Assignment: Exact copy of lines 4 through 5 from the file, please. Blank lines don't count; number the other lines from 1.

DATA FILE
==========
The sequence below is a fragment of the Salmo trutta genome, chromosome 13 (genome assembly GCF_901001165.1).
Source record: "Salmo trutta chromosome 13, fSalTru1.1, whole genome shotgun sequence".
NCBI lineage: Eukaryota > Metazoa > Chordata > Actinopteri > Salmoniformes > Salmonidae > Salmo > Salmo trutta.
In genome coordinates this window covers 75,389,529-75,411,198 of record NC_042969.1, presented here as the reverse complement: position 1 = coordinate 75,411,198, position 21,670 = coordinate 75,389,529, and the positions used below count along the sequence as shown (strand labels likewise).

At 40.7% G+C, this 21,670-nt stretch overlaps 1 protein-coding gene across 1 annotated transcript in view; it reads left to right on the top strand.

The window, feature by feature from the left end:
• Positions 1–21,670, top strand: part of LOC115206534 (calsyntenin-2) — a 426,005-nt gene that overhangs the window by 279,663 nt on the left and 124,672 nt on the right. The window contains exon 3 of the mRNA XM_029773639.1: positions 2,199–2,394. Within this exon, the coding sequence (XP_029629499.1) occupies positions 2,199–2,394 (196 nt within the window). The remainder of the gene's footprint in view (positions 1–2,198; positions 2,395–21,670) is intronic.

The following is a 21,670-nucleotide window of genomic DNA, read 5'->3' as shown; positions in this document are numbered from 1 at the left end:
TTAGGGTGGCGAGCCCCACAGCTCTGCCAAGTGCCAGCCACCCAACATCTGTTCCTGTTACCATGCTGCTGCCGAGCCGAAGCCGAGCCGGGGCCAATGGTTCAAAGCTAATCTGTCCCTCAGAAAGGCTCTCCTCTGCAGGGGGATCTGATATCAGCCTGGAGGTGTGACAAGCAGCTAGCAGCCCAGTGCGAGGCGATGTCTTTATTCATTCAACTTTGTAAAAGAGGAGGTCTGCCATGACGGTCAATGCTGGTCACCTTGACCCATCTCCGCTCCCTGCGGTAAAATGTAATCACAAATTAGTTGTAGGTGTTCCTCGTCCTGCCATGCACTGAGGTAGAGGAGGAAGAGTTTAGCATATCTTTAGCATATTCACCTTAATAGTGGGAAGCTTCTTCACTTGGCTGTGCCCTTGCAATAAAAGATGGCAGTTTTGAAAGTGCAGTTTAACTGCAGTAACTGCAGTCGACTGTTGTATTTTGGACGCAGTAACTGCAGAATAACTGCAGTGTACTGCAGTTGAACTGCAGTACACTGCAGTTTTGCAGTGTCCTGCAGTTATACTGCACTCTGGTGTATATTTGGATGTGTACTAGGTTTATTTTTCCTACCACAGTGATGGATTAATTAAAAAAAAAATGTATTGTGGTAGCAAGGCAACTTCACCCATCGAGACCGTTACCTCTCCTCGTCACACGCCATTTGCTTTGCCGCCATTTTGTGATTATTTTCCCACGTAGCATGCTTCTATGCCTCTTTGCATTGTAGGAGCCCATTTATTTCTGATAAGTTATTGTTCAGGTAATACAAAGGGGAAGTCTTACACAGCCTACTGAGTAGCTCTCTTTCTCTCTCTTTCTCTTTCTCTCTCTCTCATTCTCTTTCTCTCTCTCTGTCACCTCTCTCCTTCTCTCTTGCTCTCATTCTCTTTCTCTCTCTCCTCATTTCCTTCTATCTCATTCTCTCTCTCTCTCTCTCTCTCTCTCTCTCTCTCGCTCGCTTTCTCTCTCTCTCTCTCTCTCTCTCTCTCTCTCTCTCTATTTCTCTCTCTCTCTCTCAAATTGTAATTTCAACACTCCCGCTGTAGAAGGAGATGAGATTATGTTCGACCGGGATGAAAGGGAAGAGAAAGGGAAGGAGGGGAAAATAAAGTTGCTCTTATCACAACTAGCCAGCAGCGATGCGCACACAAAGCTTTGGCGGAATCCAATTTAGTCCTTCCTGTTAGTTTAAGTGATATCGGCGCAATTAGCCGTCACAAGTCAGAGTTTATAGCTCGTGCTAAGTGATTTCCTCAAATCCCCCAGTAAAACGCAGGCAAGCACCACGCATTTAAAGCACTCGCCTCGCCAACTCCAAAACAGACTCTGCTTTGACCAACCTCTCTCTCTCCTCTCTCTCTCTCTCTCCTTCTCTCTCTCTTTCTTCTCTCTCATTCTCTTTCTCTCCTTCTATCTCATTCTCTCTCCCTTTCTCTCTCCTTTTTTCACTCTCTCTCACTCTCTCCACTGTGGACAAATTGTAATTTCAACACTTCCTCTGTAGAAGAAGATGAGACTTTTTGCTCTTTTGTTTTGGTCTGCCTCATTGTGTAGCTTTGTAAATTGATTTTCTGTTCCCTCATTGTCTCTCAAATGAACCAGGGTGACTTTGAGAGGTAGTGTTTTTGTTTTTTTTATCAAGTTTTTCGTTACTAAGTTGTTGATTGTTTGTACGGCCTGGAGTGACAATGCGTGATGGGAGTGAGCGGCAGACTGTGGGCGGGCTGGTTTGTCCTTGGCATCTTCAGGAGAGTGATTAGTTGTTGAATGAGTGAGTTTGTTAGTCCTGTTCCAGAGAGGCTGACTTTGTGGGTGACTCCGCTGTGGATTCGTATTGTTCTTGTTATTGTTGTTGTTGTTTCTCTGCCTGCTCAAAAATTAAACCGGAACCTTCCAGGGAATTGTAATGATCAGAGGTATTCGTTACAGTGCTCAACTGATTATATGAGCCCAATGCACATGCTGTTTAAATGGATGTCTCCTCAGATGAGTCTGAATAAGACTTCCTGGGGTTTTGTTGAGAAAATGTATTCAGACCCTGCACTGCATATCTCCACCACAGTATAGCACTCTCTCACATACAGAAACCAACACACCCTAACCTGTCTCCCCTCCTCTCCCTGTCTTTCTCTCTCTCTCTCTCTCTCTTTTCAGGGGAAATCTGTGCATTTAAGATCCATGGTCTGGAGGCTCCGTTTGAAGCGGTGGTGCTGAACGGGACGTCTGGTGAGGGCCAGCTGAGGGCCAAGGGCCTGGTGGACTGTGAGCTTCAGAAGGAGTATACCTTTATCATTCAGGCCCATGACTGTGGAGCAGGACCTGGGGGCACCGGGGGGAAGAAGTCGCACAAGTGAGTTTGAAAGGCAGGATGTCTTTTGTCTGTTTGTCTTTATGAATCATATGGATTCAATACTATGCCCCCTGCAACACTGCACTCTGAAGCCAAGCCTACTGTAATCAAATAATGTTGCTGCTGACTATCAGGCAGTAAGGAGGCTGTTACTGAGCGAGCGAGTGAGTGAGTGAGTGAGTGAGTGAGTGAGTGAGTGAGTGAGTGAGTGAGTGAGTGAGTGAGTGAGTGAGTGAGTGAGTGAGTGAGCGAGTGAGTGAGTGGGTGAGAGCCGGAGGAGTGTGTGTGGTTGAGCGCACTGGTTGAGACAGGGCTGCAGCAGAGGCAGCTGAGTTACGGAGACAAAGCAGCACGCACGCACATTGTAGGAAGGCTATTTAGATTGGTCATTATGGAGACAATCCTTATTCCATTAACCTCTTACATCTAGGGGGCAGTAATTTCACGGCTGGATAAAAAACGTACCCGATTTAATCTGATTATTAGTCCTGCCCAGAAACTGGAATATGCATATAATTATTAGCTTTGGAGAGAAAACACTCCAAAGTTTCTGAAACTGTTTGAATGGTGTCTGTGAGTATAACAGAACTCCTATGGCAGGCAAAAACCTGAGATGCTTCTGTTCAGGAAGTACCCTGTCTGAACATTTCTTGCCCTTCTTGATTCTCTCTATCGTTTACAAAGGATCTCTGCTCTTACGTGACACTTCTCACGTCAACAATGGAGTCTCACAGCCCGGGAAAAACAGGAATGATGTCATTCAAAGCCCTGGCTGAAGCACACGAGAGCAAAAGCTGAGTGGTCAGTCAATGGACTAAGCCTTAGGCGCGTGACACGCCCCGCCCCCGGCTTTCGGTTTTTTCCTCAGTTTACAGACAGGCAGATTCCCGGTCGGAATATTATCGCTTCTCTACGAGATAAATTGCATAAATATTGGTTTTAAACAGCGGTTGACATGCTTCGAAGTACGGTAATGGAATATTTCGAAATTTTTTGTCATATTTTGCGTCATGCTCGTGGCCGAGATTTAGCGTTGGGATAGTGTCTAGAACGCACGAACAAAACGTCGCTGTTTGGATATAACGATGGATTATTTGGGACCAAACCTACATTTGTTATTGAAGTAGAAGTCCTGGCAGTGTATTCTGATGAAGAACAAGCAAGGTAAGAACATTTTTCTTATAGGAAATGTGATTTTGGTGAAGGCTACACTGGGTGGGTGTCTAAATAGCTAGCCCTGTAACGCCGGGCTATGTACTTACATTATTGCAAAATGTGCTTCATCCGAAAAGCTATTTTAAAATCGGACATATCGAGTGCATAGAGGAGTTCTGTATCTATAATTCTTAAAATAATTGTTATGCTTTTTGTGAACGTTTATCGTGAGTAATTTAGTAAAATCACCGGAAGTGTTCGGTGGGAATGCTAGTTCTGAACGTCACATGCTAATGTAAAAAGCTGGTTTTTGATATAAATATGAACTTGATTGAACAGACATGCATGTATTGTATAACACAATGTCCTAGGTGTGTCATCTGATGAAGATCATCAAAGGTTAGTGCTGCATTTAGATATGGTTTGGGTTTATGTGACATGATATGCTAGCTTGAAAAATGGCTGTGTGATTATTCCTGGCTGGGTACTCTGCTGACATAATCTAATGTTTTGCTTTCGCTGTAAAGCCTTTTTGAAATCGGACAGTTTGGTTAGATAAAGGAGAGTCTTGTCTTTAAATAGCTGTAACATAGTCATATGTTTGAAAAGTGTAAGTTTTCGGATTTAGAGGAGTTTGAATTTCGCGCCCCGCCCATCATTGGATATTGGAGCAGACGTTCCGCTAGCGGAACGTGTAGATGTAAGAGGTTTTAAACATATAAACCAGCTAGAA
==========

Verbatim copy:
In genome coordinates this window covers 75,389,529-75,411,198 of record NC_042969.1, presented here as the reverse complement: position 1 = coordinate 75,411,198, position 21,670 = coordinate 75,389,529, and the positions used below count along the sequence as shown (strand labels likewise).

At 40.7% G+C, this 21,670-nt stretch overlaps 1 protein-coding gene across 1 annotated transcript in view; it reads left to right on the top strand.